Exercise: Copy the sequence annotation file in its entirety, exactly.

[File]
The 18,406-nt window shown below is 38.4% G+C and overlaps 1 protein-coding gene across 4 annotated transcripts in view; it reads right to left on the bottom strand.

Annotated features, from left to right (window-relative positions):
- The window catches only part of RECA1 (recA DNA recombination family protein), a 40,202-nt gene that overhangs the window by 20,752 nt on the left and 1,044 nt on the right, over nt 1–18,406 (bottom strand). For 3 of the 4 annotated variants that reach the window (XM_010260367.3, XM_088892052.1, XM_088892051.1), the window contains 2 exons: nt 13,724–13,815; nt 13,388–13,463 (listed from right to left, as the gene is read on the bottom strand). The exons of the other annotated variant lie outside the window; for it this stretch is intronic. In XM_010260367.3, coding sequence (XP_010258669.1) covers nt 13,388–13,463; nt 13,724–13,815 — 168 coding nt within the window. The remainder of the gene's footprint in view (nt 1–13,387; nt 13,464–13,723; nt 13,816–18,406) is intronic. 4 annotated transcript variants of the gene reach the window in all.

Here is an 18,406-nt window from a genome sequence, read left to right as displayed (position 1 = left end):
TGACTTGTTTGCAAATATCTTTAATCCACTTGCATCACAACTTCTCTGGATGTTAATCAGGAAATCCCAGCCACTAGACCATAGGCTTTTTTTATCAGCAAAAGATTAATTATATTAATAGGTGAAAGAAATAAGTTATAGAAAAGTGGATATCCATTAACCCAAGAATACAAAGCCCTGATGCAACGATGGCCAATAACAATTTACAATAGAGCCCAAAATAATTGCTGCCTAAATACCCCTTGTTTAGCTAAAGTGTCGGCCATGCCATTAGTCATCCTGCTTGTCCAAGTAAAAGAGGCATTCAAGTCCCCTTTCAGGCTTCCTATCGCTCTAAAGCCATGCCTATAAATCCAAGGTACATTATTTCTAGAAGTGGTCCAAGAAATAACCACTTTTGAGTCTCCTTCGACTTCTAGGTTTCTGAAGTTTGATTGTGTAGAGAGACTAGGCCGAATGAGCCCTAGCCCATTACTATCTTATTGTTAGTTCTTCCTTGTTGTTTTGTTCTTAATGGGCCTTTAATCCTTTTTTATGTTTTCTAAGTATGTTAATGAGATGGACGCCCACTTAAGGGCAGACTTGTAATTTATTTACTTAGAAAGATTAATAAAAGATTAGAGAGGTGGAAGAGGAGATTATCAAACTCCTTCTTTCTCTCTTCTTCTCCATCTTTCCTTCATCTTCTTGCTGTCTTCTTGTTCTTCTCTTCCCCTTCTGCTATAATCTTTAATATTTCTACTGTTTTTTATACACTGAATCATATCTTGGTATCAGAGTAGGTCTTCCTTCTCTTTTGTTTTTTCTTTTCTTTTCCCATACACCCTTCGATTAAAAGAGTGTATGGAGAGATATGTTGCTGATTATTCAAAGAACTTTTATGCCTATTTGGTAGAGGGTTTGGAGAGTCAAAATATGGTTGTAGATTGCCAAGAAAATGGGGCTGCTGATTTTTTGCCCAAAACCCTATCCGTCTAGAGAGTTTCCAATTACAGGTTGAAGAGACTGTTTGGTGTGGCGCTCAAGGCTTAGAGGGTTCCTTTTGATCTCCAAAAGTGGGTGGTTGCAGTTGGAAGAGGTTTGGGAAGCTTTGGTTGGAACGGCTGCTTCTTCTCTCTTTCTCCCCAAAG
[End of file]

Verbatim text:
The 18,406-nt window shown below is 38.4% G+C and overlaps 1 protein-coding gene across 4 annotated transcripts in view; it reads right to left on the bottom strand.

Annotated features, from left to right (window-relative positions):
- The window catches only part of RECA1 (recA DNA recombination family protein), a 40,202-nt gene that overhangs the window by 20,752 nt on the left and 1,044 nt on the right, over nt 1–18,406 (bottom strand). For 3 of the 4 annotated variants that reach the window (XM_010260367.3, XM_088892052.1, XM_088892051.1), the window contains 2 exons: nt 13,724–13,815; nt 13,388–13,463 (listed from right to left, as the gene is read on the bottom strand). The exons of the other annotated variant lie outside the window; for it this stretch is intronic. In XM_010260367.3, coding sequence (XP_010258669.1) covers nt 13,388–13,463; nt 13,724–13,815 — 168 coding nt within the window. The remainder of the gene's footprint in view (nt 1–13,387; nt 13,464–13,723; nt 13,816–18,406) is intronic. 4 annotated transcript variants of the gene reach the window in all.

Here is an 18,406-nt window from a genome sequence, read left to right as displayed (position 1 = left end):
TGACTTGTTTGCAAATATCTTTAATCCACTTGCATCACAACTTCTCTGGATGTTAATCAGGAAATCCCAGCCACTAGACCATAGGCTTTTTTTATCAGCAAAAGATTAATTATATTAATAGGTGAAAGAAATAAGTTATAGAAAAGTGGATATCCATTAACCCAAGAATACAAAGCCCTGATGCAACGATGGCCAATAACAATTTACAATAGAGCCCAAAATAATTGCTGCCTAAATACCCCTTGTTTAGCTAAAGTGTCGGCCATGCCATTAGTCATCCTGCTTGTCCAAGTAAAAGAGGCATTCAAGTCCCCTTTCAGGCTTCCTATCGCTCTAAAGCCATGCCTATAAATCCAAGGTACATTATTTCTAGAAGTGGTCCAAGAAATAACCACTTTTGAGTCTCCTTCGACTTCTAGGTTTCTGAAGTTTGATTGTGTAGAGAGACTAGGCCGAATGAGCCCTAGCCCATTACTATCTTATTGTTAGTTCTTCCTTGTTGTTTTGTTCTTAATGGGCCTTTAATCCTTTTTTATGTTTTCTAAGTATGTTAATGAGATGGACGCCCACTTAAGGGCAGACTTGTAATTTATTTACTTAGAAAGATTAATAAAAGATTAGAGAGGTGGAAGAGGAGATTATCAAACTCCTTCTTTCTCTCTTCTTCTCCATCTTTCCTTCATCTTCTTGCTGTCTTCTTGTTCTTCTCTTCCCCTTCTGCTATAATCTTTAATATTTCTACTGTTTTTTATACACTGAATCATATCTTGGTATCAGAGTAGGTCTTCCTTCTCTTTTGTTTTTTCTTTTCTTTTCCCATACACCCTTCGATTAAAAGAGTGTATGGAGAGATATGTTGCTGATTATTCAAAGAACTTTTATGCCTATTTGGTAGAGGGTTTGGAGAGTCAAAATATGGTTGTAGATTGCCAAGAAAATGGGGCTGCTGATTTTTTGCCCAAAACCCTATCCGTCTAGAGAGTTTCCAATTACAGGTTGAAGAGACTGTTTGGTGTGGCGCTCAAGGCTTAGAGGGTTCCTTTTGATCTCCAAAAGTGGGTGGTTGCAGTTGGAAGAGGTTTGGGAAGCTTTGGTTGGAACGGCTGCTTCTTCTCTCTTTCTCCCCAAAG